Madrigal enjoyed his time at Boston, but he was also running with a cause and heard many inspirational yells along the way.

“People were cheering all the time,” he said. “I had a ‘Changing Diabetes’ shirt on. People were rooting me on and saying ‘I have diabetes.’ Kids were showing me their insulin pumps. It’s inspiring. It was a great race for me. It didn’t feel great. I wasn’t feeling the best. To hear people cheer and get them moving, they were happy. I want to make the biggest difference I can. There’s a Type 1 diabetes athlete running the Boston Marathon. That’s a big deal.”

Returning to Boston is always memorable for Madrigal. Not only is the Boston Marathons one of the biggest marathons in the world, but it’s also where met his wife.

“Boston is the Super Bowl of marathons,” he said. “It’s the second-most televised event next to the Super Bowl. They had 9,500 volunteers and more than 30,000 finishers. It looked like two walls of people for 26.2 miles. I met my wife during the first one. It’s a lot more than a race. Now, running is more than running. There’s a mission why I’m training and competing and doing well in these races. I had my wife and daughter there. I had some local friends come out and support.

“The world was represented in this race. I saw Ukranian runners, Brazil, Argentina and more. To be out there, it’s a party in the streets. We can get together and enjoy a run. They do a great job organizing the event. The mission is always to inspire, educate and empower people affected by diabetes. All the shouting I heard was mind blowing. I’m speechless and it was very emotion. You know people are watching. I connected with a local juvenile diabetes research foundation group. I got to talk to a lot of recently diagnosed individuals. To see their eyes light up after the race was great. You can’t have a bad day when you see them.”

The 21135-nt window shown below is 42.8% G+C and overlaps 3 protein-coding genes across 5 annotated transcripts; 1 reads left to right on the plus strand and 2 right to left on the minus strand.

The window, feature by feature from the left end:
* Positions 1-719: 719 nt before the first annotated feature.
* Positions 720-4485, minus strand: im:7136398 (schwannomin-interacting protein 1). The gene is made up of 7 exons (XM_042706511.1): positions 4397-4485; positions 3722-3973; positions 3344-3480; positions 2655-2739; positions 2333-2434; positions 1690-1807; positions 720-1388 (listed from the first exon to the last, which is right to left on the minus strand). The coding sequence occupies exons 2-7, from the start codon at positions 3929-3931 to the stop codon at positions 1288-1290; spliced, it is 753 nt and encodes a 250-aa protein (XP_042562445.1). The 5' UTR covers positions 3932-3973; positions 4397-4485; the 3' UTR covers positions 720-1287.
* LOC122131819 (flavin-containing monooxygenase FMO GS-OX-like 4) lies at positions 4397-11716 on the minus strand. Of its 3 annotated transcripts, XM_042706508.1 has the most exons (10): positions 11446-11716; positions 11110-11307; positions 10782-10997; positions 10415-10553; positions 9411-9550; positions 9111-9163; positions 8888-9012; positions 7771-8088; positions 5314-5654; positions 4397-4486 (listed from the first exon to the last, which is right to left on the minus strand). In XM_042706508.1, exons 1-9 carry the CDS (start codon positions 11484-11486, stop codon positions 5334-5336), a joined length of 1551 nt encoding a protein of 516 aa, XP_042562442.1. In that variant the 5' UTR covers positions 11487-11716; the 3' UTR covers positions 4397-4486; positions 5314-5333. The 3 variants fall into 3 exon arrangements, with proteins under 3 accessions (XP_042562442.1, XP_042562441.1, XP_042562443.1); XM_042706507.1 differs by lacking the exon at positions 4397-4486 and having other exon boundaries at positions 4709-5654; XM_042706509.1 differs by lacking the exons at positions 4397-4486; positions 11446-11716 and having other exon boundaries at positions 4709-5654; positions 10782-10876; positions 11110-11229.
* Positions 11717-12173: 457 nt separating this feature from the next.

Next for Madrigal is the Berlin Marathon in September. Berlin is one of the six major marathons — Chicago, New York, Berlin, England, Tokyo and Boston.

“The goal is to break 2:30. I got closer in Sacramento,” he said. “Training is going well and I’m feeling good. Berlin is a good place to break 2:30. That’s been my goal for a bit. It’s realistic. Berlin is very ideal for that. It’s very fast. I get to go out and represent. It’s exciting to complete another major.”

Madrigal also feels proud every time he finishes a marathon and he hears, “Now finishing, Benny Madrigal of Madera, California.”

“The City of Madera is family. I’m always proud,” he said. “When they announce me at the finish, the feeling is hard to describe, but it’s always exciting. The support I’ve gotten from the community, you can’t measure that with much. I can walk to anybody in the street and they know you. They are looking out for you. I love the City of Madera. It’s become family. It’s a great community.

“I’m very happy with my results. I’m happy with the opportunity to continue. I finished the race healthy.”

bottom of page